The weather is feeling mighty nice these days, and it’s the perfect time to start gardening if you haven’t already. In honor of springtime, I want to share an abridged history of the seed bomb, or grenade, or ball- anyway it goes by many names and is basically a simple way of sowing indigenous plants by making small balls consisting of dried clay powder, compost, seeds, and water.
Many people credit the founders of the Green Guerrillas in NYC who threw seed bombs in vacant and abandoned lots in the 1970’s. They additionally cleaned out the lots and started community gardens which inspired numerous guerrilla gardening projects today.
The origins of the seed bomb is actually an ancient technique in Japan called Tsuchi Dango translated as Earth Dumpling. Masanobu Fukuoka, a Japanese microbiologist and soil scientist specializing in agricultural science reintroduced the custom in 1938. He is a pioneer of sustainable agriculture and an advocate of biodiversity. He initiated the “natural farming” philosophy and “one straw revolution”, a farming technique that does not require weeding, pesticide, fertilizer, or tilling- going beyond a scientific and organic approach.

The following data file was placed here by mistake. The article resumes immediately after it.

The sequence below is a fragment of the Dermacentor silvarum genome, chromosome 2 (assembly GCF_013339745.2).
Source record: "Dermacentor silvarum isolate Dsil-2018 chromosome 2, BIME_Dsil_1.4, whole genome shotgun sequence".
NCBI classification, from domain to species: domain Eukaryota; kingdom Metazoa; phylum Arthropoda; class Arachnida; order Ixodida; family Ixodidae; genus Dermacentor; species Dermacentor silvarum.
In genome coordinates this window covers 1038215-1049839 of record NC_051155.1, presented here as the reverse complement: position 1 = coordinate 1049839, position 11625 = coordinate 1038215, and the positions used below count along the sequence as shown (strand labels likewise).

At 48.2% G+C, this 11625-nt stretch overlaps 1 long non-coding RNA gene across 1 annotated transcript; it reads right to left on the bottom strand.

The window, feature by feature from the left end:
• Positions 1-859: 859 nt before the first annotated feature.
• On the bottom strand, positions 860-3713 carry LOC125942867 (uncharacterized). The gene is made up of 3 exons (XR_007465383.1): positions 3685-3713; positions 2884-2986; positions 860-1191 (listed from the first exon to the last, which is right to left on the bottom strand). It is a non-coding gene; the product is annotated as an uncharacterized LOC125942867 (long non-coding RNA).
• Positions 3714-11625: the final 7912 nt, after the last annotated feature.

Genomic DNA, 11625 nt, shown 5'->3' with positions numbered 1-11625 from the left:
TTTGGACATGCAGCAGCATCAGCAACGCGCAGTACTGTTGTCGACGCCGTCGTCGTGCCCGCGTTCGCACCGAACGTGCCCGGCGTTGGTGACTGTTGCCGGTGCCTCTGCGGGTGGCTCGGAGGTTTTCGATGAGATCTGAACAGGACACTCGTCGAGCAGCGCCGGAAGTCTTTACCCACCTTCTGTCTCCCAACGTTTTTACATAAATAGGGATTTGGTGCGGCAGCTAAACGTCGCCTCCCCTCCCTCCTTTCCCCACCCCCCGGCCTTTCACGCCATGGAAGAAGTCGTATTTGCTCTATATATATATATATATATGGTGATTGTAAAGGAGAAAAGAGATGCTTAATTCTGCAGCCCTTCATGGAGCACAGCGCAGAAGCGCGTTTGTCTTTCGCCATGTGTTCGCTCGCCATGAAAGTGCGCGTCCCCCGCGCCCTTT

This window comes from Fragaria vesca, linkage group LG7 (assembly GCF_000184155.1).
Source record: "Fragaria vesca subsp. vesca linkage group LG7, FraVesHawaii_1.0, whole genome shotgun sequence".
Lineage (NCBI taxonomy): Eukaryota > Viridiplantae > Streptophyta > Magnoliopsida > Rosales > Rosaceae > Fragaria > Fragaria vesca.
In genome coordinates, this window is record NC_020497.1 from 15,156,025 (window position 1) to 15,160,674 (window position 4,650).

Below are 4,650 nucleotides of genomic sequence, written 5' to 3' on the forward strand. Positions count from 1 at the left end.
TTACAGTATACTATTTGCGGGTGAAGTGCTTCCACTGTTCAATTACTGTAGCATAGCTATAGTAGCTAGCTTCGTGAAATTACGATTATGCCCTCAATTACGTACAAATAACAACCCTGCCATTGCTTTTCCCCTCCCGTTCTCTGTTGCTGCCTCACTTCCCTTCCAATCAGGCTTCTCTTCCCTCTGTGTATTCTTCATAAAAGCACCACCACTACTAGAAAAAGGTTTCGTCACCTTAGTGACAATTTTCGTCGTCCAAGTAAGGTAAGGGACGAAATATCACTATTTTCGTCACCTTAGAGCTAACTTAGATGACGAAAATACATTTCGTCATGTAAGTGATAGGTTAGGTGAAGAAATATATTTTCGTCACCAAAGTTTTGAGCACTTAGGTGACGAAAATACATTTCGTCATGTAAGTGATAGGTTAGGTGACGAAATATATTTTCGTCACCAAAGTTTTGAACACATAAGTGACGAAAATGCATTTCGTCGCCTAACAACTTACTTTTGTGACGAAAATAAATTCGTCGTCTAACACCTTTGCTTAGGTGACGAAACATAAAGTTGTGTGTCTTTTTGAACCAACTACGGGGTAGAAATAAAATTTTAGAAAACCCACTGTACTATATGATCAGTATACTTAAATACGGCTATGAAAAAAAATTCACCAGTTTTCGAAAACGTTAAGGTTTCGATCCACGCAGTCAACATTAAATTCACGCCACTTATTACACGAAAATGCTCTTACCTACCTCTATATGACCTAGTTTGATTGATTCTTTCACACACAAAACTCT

There are many recipes out there, and here is one of them:
Combine 2 parts indigenous seeds with 3 parts compost.
Stir in 5 parts powdered red or brown clay.
Moisten with water until mixture is damp enough to mold into balls.
Pinch off a penny-sized piece of the clay mixture and roll it between the palms of your hands until it forms a tight ball (1 inch in diameter).
Set the balls on newspaper and allow to dry for 24 – 48 hours. Store in a cool, dry place until ready to sow.
and here is the original Green Guerrilla’s recipe:
“If we throw mother nature out the window, she comes back in the door with a pitchfork.” – Masanobu Fukuoka